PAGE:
Will Russia be Banned from Paralympics?
28th February 2022
Last modified on March 1st, 2022
On Friday 4th March the Winter Paralympics are due to get underway in Beijing. In an unprecedented move the International Olympic Committee is calling on sports federations and event organisers to ban all athletes and officials from Russia & Belarus from international sporting events. UPDATED
The International Paralympic Committee meets on Wednesday to discuss Russia, with the Winter Paralympics set to start two days later.
The British Paralympic committee has called for Russia and Belarus athletes and officials to be kicked out of the Games.
The British Olympic Association, along with the National Olympic Committee of Germany, has demanded the immediate exclusion of Russia and Belarus from international sport.
The IOC said in its recommendations that wherever it was not possible to ban them from competing for organisational or legal reasons, such athletes should not compete under the name Russia or Belarus and should be classed as neutrals.
The Russian Olympic Committee has disagreed with the IOC, saying the decision “contradicts both the regulatory documents of the IOC and the Olympic Charter”.
The decision was made by the IOC’s Executive Board, which had already strongly condemned Russia and its neighbour Belarus for supporting the invasion.
One of the first to respond was football’s world governing body, FIFA, which suspended Russia until further notice.
The European governing body, UEFA, followed suit, banning all Russian clubs from matches.
The IOC said it had made its decision to call for a ban on the athletes and officials from all international sporting events “with a heavy heart”.
“The Olympic Movement is united in its mission to contribute to peace through sport and to unite the world in peaceful competition beyond all political disputes,” a statement said.
“The Olympic Games, the Paralympic Games, World Championships and World Cups and many other sports events unite athletes of countries which are in confrontation and sometimes even war.
“At the same time, the Olympic Movement is united in its sense of fairness not to punish athletes for the decisions of their government if they are not actively participating in them. We are committed to fair competitions for everybody without any discrimination.
“The current war in Ukraine, however, puts the Olympic Movement in a dilemma. While athletes from Russia and Belarus would be able to continue to participate in sports events, many athletes from Ukraine are prevented from doing so because of the attack on their country.
“This is a dilemma which cannot be solved.”
The IOC now says that, to protect the integrity of global sports competitions and the safety of all participicants, it recommends that international sports federations and event organisers “not invite or allow the participation of Russian and Belarussian athletes and officials in international competitions”.
In extreme circumstances, if this isn’t possible for organisational or legal reasons, the IOC says everything should be done to ensure no athletes or officials take part under the name of Russia or Belarus but instead are accepted as neutrals.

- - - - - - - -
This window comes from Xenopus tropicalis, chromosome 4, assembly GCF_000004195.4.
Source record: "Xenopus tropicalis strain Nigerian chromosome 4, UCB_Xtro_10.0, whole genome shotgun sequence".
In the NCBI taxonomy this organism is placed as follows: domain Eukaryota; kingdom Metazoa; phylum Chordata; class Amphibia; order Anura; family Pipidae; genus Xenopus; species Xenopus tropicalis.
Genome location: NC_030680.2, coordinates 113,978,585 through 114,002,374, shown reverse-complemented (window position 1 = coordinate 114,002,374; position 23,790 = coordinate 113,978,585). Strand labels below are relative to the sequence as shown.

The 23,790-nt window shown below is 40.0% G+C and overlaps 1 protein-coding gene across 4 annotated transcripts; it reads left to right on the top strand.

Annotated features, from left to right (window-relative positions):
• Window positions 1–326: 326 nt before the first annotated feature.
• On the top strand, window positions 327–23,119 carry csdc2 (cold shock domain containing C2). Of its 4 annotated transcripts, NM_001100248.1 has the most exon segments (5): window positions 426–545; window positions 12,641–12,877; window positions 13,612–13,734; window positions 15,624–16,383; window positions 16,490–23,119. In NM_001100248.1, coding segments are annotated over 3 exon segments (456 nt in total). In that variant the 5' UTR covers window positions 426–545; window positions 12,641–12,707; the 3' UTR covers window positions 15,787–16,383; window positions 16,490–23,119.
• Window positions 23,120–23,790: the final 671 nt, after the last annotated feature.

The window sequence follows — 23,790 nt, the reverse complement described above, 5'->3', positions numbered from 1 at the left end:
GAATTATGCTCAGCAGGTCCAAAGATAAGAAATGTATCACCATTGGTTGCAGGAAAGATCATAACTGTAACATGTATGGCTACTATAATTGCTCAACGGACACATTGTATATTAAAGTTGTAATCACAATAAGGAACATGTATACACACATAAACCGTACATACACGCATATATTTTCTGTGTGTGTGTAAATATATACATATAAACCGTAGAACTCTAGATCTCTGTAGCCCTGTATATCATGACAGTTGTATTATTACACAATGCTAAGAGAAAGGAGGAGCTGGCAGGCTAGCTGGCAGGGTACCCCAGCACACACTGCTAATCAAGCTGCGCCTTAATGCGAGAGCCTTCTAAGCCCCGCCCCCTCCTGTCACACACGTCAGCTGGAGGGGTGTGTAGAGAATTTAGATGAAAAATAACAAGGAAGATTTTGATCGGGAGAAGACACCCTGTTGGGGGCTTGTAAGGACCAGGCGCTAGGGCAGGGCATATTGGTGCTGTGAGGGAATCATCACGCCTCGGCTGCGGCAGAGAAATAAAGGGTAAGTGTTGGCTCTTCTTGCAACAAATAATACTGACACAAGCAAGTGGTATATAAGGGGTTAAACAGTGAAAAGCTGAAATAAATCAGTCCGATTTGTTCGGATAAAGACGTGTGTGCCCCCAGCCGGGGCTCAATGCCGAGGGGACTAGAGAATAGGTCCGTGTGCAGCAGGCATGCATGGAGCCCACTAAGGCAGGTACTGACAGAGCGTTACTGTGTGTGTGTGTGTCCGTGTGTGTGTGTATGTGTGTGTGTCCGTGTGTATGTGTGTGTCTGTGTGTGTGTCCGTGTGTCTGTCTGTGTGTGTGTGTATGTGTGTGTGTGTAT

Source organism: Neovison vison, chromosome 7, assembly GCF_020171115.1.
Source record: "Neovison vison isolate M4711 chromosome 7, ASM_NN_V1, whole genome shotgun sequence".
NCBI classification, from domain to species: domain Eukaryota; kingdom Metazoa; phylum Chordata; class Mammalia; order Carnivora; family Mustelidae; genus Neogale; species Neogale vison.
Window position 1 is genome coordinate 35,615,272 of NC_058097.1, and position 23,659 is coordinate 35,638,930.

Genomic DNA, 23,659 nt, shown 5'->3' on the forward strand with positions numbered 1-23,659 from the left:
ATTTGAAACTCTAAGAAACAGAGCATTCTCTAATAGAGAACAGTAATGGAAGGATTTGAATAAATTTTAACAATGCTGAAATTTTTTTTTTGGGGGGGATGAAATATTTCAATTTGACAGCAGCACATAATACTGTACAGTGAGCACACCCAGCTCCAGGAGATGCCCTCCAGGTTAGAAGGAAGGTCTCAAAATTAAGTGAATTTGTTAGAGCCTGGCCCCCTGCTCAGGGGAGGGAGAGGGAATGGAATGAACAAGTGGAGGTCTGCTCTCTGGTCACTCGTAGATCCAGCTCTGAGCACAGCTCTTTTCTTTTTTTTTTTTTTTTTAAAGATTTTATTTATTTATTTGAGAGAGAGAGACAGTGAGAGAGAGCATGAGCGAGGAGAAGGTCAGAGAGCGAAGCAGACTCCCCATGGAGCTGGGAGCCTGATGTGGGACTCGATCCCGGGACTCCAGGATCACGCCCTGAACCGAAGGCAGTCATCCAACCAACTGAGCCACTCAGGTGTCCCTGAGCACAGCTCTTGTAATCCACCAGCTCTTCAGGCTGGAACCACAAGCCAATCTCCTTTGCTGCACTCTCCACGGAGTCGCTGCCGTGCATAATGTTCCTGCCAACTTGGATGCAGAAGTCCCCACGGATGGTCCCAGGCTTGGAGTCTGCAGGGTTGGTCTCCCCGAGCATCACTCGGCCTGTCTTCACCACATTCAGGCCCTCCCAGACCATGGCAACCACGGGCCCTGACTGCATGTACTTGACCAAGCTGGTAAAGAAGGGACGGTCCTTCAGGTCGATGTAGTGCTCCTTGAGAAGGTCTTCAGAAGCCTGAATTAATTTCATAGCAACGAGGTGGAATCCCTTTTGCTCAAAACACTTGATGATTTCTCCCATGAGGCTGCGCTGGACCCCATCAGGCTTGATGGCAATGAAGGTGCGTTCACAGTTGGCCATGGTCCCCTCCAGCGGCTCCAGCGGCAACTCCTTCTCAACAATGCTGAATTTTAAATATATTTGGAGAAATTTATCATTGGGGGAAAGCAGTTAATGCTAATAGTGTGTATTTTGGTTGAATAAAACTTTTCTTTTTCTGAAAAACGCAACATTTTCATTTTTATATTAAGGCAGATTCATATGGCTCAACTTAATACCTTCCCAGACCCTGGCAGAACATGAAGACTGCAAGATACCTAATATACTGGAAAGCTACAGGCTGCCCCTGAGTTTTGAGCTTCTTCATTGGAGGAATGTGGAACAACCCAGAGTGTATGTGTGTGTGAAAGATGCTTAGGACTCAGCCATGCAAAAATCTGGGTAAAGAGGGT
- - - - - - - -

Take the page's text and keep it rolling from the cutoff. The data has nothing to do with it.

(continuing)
No national symbols, colours, flags or anthems should be used.
It remains unclear what this will mean for the 2022 Winter Paralympics which begin on Friday 4th March.
The IOC statement says simply that it has “reiterated its full support for the International Paralympic Committee (IPC) and the Games”.
“Given the magnitude of the humanitarian crisis unfolding in Ukraine we cannot see how the participation of Russia or Belarus in the Beijing 2022 Paralympic Winter Games is compatible with the objectives of the Paralympic movement,” the British Paralympic Association said in a statement issued on Monday afternoon.
“The safety and wellbeing of our athletes and team is our primary concern. We await the decision of the IPC on Wednesday before commenting further.”
Last Friday, the International Ski Federation, FIS, announced it was cancelling all remaining World Cup snowsports competitions due to be held in Russia.
It did not, however, ban Russian snowsports athletes or officials from taking part in international events.
Norway, which topped the medals table at the Beijing Winter Olympics, followed up with a call for a ban on Russians.
The International Olympic Commitee has also withdrawn the Olympic Order from the Russian President Vladimir Putin, the Deputy Prime Minister Dmitry Chernyshenko and the Deputy Chief of Staff of the Presidential Executive Office Dmitry Kozak.
“The IOC EB welcomes and appreciates the many calls for peace by athletes, sports officials and members of the worldwide Olympic Community. The IOC admires and supports in particular the calls for peace by Russian athletes,” it adds.
“The IOC EB reaffirms its full solidarity with the Ukrainian Olympic Community. They are in our hearts and thoughts. The IOC EB commits to continue and strengthen its efforts for humanitarian assistance.”
The IOC has set up a solidarity fund and says it is continuing to monitor the situation closely.